Through repeated implementation across many municipalities, CRT has also developed pattern recognition for what needs to be tailored to each community and what can be replicated wholesale from elsewhere. In one city renowned for its mango production, for example, CRT made the program mascot a mango dancing to a catchy recycling song, set to the tune of a Bollywood hit. But some elements can be used again and again across an entire region, saving valuable time and resources. For example, CRT uses a hand symbol and catchphrase (“taka-tak”) as universal shorthand for its recycling program, after finding they were memorable and quickly adopted by each new community without further customization.
2) Bring the “how” to life: use hands-on recycling demonstrations and ongoing cues through collection service.
Once people are inspired to adopt a new behavior, they need first-hand knowledge and supportive cues to put it into practice. For recycling, this means providing practical education on how to separate waste at home – and, just as importantly, integrating this behavior change with the waste collection service itself.
To that end, when CRT helps launch a municipality’s recycling program, it works with waste collectors to host street events along their collection routes. These include live demonstrations of how to separate household waste into the appropriate categories, using actual waste that people bring out from their homes. Through this hands-on learning experience, recycling goes from an abstract concept to a tactile experience, something people can easily picture themselves incorporating into their daily routines.
After initial launch, the design of the collection service reinforces the behavior change. Here the emerging-economy setting plays to CRT’s advantage. In most higher-income countries, recycling programs rely on standardized, different colored bins to prompt residents to keep waste separated, with mixed results and at high equipment cost. In Maharashtra, most households have someone at home throughout the day, and residents bring their waste out to the collector for pickup. This creates a regular human touchpoint as they work to build a new habit; each collection stop provides an opportunity for residents to ask questions and get helpful tips on how to separate waste correctly, thus creating a positive feedback loop that sustains compliance over time.
Waste collectors host street events along their collection routes, including live demonstrations using actual waste that people bring out from their homes. Recycling goes from an abstract concept to a tactile experience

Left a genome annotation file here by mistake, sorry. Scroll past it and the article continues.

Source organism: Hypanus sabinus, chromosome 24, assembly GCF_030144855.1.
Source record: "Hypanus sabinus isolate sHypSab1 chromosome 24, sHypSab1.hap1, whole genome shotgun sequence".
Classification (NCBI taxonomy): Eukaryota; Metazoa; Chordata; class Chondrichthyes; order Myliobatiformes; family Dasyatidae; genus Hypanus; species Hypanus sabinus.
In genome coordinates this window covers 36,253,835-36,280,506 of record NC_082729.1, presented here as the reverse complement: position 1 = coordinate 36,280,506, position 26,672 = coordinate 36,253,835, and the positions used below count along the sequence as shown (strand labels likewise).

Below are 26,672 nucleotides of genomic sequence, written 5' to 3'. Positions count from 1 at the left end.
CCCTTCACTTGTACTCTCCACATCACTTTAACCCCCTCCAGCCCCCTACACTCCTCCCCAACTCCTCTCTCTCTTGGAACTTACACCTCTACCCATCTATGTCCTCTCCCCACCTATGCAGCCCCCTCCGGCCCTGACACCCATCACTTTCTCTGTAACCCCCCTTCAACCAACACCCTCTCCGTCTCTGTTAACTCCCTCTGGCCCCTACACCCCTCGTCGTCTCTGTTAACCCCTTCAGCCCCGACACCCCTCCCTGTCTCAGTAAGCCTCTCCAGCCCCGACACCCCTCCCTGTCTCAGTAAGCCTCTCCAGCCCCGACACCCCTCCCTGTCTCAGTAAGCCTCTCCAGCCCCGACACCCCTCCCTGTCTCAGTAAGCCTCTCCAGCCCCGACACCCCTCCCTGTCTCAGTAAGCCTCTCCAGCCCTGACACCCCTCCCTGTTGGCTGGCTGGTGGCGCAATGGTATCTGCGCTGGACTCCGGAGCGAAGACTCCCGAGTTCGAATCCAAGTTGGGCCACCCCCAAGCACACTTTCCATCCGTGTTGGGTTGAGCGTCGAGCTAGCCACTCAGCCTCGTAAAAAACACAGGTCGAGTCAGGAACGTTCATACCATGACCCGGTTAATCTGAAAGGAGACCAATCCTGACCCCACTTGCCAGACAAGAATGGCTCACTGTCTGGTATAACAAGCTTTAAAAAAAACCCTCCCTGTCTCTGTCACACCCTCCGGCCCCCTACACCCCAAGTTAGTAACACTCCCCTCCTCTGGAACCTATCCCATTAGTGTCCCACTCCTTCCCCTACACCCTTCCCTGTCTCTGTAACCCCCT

Waste workers themselves become more motivated through these hands-on education activities for residents, since they vividly illustrate the importance of their own work and how it connects them to real people in the community. According to sanitation supervisors who have worked with CRT, after these community education efforts, waste collection workers were significantly more engaged in their work, and 81% reported better relations with residents.
3) Highlight the “who”: make every waste worker a recycling ambassador.
CRT recognized early on that local waste management staff are the face of the recycling effort, and therefore critical to building credibility and fostering behavior change in the community. Waste collectors who visibly keep waste clean and separated are sending a clear signal to residents: when you make the effort to recycle correctly, the sanitation department upholds its end of the bargain. Workers who can speak knowledgeably about which kinds of waste go where, and educate residents on mistakes they observe when picking up waste, are serving two purposes: they improve recycling behaviors and the value of recovered materials, and they signal that someone is paying attention to what each household is doing, reinforcing the message that everyday behaviors matter.
Workers who can speak knowledgeably and educate residents are serving two purposes: they improve the value of recovered materials, and they reinforce the message that everyday behaviors matter